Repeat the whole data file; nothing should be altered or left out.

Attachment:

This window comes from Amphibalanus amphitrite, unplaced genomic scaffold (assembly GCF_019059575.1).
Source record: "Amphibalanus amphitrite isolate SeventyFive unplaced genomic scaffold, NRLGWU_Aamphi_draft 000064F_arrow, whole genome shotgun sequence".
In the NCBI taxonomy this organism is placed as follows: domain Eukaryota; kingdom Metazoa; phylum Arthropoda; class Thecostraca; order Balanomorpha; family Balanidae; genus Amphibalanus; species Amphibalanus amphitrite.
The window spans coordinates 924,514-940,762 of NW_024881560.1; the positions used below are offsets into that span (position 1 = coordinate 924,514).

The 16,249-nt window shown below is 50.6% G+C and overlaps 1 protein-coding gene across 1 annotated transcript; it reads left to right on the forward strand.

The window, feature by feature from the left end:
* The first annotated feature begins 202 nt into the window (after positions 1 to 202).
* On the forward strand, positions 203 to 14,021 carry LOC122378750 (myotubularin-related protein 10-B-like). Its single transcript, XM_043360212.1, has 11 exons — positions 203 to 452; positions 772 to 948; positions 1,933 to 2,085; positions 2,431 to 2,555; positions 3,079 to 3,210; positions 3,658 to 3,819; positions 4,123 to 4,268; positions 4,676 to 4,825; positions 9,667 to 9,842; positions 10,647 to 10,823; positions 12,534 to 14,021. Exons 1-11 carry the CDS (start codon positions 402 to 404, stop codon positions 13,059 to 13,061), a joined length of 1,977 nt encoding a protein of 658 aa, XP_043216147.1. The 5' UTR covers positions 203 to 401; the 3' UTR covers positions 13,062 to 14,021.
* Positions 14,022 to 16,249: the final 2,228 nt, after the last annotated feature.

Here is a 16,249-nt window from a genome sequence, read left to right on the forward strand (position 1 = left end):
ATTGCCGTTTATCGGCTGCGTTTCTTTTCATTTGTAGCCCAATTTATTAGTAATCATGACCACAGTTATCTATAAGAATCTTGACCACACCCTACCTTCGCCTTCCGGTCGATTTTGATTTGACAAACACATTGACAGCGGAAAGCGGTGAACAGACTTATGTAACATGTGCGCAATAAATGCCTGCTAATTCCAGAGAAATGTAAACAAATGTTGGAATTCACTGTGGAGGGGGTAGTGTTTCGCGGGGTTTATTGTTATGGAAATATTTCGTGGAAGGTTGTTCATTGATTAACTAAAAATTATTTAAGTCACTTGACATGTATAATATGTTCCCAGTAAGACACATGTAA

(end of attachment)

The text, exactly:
This window comes from Amphibalanus amphitrite, unplaced genomic scaffold (assembly GCF_019059575.1).
Source record: "Amphibalanus amphitrite isolate SeventyFive unplaced genomic scaffold, NRLGWU_Aamphi_draft 000064F_arrow, whole genome shotgun sequence".
In the NCBI taxonomy this organism is placed as follows: domain Eukaryota; kingdom Metazoa; phylum Arthropoda; class Thecostraca; order Balanomorpha; family Balanidae; genus Amphibalanus; species Amphibalanus amphitrite.
The window spans coordinates 924,514-940,762 of NW_024881560.1; the positions used below are offsets into that span (position 1 = coordinate 924,514).

The 16,249-nt window shown below is 50.6% G+C and overlaps 1 protein-coding gene across 1 annotated transcript; it reads left to right on the forward strand.

The window, feature by feature from the left end:
* The first annotated feature begins 202 nt into the window (after positions 1 to 202).
* On the forward strand, positions 203 to 14,021 carry LOC122378750 (myotubularin-related protein 10-B-like). Its single transcript, XM_043360212.1, has 11 exons — positions 203 to 452; positions 772 to 948; positions 1,933 to 2,085; positions 2,431 to 2,555; positions 3,079 to 3,210; positions 3,658 to 3,819; positions 4,123 to 4,268; positions 4,676 to 4,825; positions 9,667 to 9,842; positions 10,647 to 10,823; positions 12,534 to 14,021. Exons 1-11 carry the CDS (start codon positions 402 to 404, stop codon positions 13,059 to 13,061), a joined length of 1,977 nt encoding a protein of 658 aa, XP_043216147.1. The 5' UTR covers positions 203 to 401; the 3' UTR covers positions 13,062 to 14,021.
* Positions 14,022 to 16,249: the final 2,228 nt, after the last annotated feature.

Here is a 16,249-nt window from a genome sequence, read left to right on the forward strand (position 1 = left end):
ATTGCCGTTTATCGGCTGCGTTTCTTTTCATTTGTAGCCCAATTTATTAGTAATCATGACCACAGTTATCTATAAGAATCTTGACCACACCCTACCTTCGCCTTCCGGTCGATTTTGATTTGACAAACACATTGACAGCGGAAAGCGGTGAACAGACTTATGTAACATGTGCGCAATAAATGCCTGCTAATTCCAGAGAAATGTAAACAAATGTTGGAATTCACTGTGGAGGGGGTAGTGTTTCGCGGGGTTTATTGTTATGGAAATATTTCGTGGAAGGTTGTTCATTGATTAACTAAAAATTATTTAAGTCACTTGACATGTATAATATGTTCCCAGTAAGACACATGTAA